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ARE YOU KIDDING ME?: Walking a fine line

Nothing better than communing with nature and smelling the fresh air ... or so you’d think

All the experts agree. Walking is a marvellous way to get us sorted, physically, mentally and emotionally.

There is nothing better than communing with nature and smelling the fresh air.

We have an advantage here in the Maritimes to be able to smell the ocean as well, which is heavenly.

But getting out the door to go for a walk is a challenge, especially with a retired husband lurking around the joint.

I put on my jacket.

“Where are you going?”

“For a walk.”

“Want some company?”

Not really, but I can’t say this out loud. Telling someone “no” doesn’t mean you don’t love them. It just means you want some time to yourself, but that’s never the way it comes across, no matter how you try to wiggle around it.

“I thought I’d listen to audio affirmations on my earphones. It’s part of my strategy for a better me.”

“You won’t be better. You’ll be dead if you wear earphones on the highway. You won’t hear the cars. That’s not happening.”

Good grief.

“Fine, but I’m leaving now.”

“I’ll just be a second.”

Oh, come now. They weren’t planning on walking until a minute ago, so they aren’t ready and now they have to get ready, while you’re standing by the door in your boots with your mitts on.

He roars around the house trying to find his walking socks, pulling on his sweatshirt, taking a detour to the john, grabbing Kleenex, his boots, his walking stick, special hat and fumbling through the 18 pairs of gloves and mitts in the basket by the back door to find the ones he wants.

By this time, I’m sweating.

Finally, we’re both outdoors in the cold. We live on a gravel laneway, so depending on the weather, this is a dangerous route.

Most of the time, it’s covered in ice, so now I get the running commentary on where I should walk.

He points. “I put down sand. Walk there.”

So, I walk there.

Now, we’re at the end of the driveway, both of us still intact.

“Don’t walk from here to the mailbox. It’s too slippery. Walk on the left side of the laneway.”

I want to salute him, but I don’t. He’ll get annoyed. We start down the left-hand side, but it’s not good. We can’t build up a sweat shuffling around at a snail’s pace.

“We better walk on the highway,” he says. “But turn down those earphones.”


He points at my ears. “Take those out!”

This time I do salute him. But he’s right. You can’t take a chance on a highway, even a rural one, so my affirmations stop and go in my pocket.

Now, we’re on the highway, supposedly walking together. But we have never walked together in our lifetime because, for some reason, he has always walked ahead of me.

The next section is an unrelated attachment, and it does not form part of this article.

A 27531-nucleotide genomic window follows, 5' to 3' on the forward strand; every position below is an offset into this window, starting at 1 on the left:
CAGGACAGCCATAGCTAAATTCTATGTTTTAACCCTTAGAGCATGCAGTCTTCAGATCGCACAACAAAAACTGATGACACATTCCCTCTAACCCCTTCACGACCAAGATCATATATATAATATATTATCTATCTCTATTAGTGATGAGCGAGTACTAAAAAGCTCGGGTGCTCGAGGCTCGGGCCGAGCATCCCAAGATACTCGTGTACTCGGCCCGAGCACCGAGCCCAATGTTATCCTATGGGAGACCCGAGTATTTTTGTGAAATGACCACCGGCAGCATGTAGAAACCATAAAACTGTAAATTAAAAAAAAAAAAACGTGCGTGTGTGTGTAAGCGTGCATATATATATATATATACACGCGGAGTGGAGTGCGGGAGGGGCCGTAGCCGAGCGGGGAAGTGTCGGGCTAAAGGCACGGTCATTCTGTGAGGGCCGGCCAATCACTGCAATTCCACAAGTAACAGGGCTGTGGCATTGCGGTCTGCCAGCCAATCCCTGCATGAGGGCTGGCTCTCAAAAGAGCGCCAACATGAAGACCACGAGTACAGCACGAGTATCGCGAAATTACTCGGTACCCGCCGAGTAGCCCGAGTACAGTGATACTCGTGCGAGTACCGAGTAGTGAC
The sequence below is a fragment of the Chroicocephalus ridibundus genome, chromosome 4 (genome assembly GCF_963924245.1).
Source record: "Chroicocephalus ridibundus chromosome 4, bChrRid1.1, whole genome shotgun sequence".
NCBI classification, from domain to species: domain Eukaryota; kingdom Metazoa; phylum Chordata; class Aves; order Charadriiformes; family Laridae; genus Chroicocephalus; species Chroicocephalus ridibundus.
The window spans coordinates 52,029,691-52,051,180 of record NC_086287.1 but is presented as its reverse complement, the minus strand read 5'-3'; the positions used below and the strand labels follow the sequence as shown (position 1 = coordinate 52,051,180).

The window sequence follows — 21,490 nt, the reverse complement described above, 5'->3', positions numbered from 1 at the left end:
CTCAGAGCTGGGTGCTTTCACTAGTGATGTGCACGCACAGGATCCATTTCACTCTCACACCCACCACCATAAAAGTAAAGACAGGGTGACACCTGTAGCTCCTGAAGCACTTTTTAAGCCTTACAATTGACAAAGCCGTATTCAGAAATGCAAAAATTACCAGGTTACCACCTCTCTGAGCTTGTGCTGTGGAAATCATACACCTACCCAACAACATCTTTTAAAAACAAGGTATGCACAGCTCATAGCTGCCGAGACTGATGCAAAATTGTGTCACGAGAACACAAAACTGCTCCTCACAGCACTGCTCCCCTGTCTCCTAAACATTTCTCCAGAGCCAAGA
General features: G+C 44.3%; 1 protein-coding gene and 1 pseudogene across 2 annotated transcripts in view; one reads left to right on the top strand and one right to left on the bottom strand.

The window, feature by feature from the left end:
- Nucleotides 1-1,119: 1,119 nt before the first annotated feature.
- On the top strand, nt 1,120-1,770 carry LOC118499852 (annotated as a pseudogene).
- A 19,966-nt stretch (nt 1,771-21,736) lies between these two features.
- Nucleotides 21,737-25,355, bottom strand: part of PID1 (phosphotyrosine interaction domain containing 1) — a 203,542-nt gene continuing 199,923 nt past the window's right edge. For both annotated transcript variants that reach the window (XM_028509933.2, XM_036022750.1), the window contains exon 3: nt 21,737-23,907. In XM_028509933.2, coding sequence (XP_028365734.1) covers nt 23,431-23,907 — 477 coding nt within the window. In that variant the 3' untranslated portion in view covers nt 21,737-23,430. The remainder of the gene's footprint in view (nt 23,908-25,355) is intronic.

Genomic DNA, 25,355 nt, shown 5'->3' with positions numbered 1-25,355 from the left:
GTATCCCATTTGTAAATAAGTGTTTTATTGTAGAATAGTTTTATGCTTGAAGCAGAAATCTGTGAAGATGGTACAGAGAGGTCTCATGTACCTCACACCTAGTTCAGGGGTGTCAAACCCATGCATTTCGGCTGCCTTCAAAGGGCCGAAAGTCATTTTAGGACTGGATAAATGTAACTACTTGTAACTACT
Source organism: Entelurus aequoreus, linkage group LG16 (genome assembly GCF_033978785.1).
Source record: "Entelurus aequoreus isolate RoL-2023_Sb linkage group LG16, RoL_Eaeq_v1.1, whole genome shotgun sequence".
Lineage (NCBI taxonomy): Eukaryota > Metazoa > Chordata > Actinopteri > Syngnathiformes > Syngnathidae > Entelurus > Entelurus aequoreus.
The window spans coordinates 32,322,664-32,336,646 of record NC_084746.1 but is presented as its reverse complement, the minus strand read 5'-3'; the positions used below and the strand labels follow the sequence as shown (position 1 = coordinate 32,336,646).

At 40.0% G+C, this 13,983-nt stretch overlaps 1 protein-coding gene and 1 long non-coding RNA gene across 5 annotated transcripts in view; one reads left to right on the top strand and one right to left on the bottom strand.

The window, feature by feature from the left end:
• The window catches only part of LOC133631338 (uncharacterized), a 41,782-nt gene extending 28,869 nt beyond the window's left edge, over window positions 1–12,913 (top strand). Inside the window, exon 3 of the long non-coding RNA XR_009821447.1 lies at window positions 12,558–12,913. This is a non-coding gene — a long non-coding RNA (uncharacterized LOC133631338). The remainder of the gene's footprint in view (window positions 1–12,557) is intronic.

And not just me, but everyone.

It’s like he can’t stand having someone at his side. So, I get to look at his back and have the end of his walking stick almost hit me with every stride because he doesn’t use the walking stick, only carries it.

It’s supposed to be in case a coyote pops out of nowhere, but if that happened, we’d only take a picture.

I hurry to catch up. “Walk with me. Just stay right here. Like this. Isn’t this nice?”

He smiles and nods and then, ever so slowly, quickens his pace until he is ahead of me.


We move to the shoulder of the road and wave at the car going by.

We have no idea who’s in it, but it’s surely a neighbour of some sort.

“School bus!”

Back on the shoulder.

When he gets too far ahead, I get annoyed. I rush to catch up and put out my hand.

“Hold my hand. Then maybe you’ll stay put.”

“You can’t hold hands wearing puffy mitts.”

“Try it.”

We try it. We have no sense of rhythm together. We’re as awkward as kids in kindergarten. I’m the first to let go.

“I so envy people who can walk together, holding hands.”

“It’s stupid.”

“No, it’s not. It’s lovely.”

“There’s more than one way to show a person you love them.”

“Oh, yeah?” I say.

“Big monster truck!”

He pulls me off the road and stands in front of me as one of the trucks from the local mine comes charging down the highway. He takes the brunt of the slushy mess that sprays in the air.

He’s got a point.

Lesley Crewe is a writer living in, and loving, Cape Breton. These are the meandering musings of a bored housewife whose ungrateful kids left her alone with a retired husband and a fat cat who couldn’t care less. Her 10th novel, Beholden, is in bookstores now.

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